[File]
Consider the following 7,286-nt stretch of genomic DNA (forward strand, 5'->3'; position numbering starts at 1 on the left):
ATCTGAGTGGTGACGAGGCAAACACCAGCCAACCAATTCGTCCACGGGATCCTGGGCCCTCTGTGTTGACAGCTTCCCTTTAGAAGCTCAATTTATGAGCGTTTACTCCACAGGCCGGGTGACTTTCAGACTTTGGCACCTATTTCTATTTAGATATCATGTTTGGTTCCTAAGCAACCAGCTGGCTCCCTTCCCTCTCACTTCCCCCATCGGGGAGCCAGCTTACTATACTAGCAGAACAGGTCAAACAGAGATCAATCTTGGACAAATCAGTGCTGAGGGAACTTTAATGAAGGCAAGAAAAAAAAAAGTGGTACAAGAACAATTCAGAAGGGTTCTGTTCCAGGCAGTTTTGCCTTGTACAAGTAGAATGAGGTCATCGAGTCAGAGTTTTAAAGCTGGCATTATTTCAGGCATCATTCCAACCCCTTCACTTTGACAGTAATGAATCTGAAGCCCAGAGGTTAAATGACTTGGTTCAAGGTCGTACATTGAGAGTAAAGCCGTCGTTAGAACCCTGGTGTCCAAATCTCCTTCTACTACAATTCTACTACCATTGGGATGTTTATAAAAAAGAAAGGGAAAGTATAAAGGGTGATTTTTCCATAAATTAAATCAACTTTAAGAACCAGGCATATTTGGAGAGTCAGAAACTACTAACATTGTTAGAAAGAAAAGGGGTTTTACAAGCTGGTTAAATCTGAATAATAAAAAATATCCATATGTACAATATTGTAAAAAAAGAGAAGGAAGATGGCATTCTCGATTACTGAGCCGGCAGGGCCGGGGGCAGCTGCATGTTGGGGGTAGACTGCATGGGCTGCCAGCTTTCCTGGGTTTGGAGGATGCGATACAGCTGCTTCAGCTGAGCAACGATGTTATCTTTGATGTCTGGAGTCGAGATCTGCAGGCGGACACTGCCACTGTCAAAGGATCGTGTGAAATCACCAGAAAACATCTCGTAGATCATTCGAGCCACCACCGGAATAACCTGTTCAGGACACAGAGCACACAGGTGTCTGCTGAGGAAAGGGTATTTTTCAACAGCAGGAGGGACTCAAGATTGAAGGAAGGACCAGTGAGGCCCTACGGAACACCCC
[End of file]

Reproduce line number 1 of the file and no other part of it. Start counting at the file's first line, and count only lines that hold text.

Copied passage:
Consider the following 7,286-nt stretch of genomic DNA (forward strand, 5'->3'; position numbering starts at 1 on the left):